© 2022 WKSU
Public Radio News for Northeast Ohio
Play Live Radio
Next Up:
0:00
0:00
Available On Air Stations

Ohio's hospitals are using 'visiting nurses' to alleviate the shortage during the pandemic

 nurse
Afotostock
/
Shutterstock
Some nurses now work for the contract agencies that provide nurses to hospitals, instead of the hospitals themselves, as they can double or triple their income.

Despite the fact that 2,300 Ohio National Guardsmen have been sent into some Ohio hospitals, many hospitals are so shorthanded that they are turning to the costly practice of hiring traveling nurses and medical professionals to help meet the needs. But that’s not solving the problem.

Ohio Hospital Association spokesman John Palmer says many hospitals are hiring what are known as “traveling nurses” from companies that provide contract nurses during this pandemic.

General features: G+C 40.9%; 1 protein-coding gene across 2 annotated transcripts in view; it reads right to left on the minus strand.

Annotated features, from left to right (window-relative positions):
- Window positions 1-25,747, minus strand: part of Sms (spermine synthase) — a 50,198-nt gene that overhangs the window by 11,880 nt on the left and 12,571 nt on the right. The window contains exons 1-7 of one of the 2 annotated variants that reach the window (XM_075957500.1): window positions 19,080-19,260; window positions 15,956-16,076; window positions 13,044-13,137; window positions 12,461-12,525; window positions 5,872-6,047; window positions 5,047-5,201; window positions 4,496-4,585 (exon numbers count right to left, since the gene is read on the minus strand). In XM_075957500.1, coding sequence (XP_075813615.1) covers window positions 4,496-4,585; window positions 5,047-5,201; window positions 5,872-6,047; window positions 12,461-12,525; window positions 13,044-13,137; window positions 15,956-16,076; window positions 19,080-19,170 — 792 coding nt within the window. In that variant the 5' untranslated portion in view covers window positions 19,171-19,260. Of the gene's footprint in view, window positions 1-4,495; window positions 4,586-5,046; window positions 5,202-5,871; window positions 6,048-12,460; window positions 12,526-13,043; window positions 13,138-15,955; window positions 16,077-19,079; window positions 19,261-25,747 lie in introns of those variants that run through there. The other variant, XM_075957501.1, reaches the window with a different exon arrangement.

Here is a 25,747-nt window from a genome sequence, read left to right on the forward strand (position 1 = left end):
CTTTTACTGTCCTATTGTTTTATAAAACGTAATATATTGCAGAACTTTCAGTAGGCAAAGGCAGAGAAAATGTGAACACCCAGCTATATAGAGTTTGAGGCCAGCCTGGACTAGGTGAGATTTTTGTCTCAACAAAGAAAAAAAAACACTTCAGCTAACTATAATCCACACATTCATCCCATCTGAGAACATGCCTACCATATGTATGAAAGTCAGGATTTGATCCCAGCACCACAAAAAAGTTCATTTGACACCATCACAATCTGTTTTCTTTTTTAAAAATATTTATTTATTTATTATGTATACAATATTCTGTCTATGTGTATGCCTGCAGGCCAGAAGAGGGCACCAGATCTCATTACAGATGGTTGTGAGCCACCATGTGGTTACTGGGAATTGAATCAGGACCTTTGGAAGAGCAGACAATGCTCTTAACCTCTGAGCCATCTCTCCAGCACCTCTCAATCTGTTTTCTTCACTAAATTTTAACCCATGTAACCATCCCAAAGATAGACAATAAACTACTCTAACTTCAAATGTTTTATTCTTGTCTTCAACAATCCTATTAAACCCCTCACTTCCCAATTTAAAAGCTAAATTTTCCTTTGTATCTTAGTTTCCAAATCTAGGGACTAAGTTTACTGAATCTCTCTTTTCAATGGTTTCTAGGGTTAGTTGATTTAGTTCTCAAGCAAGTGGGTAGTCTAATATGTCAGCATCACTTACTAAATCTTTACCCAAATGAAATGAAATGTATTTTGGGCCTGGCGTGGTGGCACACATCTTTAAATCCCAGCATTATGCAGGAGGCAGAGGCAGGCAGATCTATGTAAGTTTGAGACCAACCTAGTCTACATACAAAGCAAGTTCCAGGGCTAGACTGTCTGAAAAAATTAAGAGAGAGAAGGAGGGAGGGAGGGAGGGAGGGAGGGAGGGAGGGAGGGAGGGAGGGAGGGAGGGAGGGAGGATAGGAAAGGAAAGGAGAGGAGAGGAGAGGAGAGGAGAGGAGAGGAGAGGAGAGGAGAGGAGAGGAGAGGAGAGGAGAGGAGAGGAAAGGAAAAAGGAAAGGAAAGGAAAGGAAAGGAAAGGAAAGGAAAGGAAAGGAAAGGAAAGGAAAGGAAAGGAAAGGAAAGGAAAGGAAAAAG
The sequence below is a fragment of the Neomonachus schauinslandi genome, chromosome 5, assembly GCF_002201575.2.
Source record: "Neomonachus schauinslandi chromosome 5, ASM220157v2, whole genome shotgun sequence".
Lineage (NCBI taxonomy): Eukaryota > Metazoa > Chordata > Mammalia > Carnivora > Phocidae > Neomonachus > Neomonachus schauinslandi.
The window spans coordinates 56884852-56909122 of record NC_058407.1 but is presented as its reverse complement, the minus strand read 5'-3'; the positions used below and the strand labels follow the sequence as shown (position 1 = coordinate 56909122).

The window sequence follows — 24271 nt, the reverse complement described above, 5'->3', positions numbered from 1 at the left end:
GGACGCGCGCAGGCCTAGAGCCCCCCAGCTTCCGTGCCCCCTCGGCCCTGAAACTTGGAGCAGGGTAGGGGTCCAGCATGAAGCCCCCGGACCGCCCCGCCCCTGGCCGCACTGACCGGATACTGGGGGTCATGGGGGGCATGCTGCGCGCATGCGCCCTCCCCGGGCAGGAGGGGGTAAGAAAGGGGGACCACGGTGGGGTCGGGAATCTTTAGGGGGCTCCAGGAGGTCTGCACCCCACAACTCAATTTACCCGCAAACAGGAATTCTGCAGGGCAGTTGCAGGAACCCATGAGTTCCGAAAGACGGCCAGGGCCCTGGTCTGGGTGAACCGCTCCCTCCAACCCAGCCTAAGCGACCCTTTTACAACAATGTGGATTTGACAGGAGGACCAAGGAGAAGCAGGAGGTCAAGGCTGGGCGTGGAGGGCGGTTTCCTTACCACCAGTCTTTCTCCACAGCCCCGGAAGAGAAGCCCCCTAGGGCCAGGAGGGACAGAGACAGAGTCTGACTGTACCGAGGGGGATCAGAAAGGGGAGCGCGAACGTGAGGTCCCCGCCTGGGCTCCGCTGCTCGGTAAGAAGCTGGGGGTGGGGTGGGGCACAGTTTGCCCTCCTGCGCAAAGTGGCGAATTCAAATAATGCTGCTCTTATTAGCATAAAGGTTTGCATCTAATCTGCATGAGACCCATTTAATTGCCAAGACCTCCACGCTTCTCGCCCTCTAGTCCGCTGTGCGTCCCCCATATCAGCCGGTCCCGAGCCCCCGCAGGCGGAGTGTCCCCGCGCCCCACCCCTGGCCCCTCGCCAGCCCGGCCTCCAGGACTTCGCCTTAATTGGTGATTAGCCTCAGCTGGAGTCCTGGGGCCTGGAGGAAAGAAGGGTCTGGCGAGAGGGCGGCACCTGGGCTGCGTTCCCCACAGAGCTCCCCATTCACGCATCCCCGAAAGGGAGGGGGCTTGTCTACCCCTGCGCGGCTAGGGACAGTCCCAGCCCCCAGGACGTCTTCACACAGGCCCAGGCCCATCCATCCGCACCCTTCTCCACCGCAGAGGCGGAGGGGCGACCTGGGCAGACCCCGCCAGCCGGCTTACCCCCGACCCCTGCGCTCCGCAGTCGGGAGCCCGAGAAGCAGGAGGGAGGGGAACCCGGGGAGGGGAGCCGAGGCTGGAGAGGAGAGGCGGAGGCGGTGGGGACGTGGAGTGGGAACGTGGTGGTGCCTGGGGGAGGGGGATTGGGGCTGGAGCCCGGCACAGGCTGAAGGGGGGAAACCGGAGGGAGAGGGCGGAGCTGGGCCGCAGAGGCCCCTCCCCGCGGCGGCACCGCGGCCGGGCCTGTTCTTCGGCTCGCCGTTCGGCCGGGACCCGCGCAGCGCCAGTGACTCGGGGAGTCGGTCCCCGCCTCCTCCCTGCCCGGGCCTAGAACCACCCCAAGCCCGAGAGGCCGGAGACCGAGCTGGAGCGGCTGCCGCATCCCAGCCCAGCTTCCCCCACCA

“It can be pretty expensive for hospitals to bring in caregivers through these agencies,” Palmer said.

Palmer says these services can cost hospitals a few thousand dollars a week for one employee. And that's not all. He says nurses at hospitals have been leaving those jobs to take positions at these contract agencies, making two or three times more money in the process. Palmer says he doesn’t know how many health care workers have defected to agencies within the past year.
Copyright 2022 The Statehouse News Bureau. To see more, visit The Statehouse News Bureau.

Jo Ingles is a professional journalist who covers politics and Ohio government for the Ohio Public Radio and Television for the Ohio Public Radio and Television Statehouse News Bureau. She reports on issues of importance to Ohioans including education, legislation, politics, and life and death issues such as capital punishment. Jo started her career in Louisville, Kentucky in the mid 80’s when she helped produce a televised presidential debate for ABC News, worked for a creative services company and served as a general assignment report for a commercial radio station. In 1989, she returned back to her native Ohio to work at the WOSU Stations in Columbus where she began a long resume in public radio.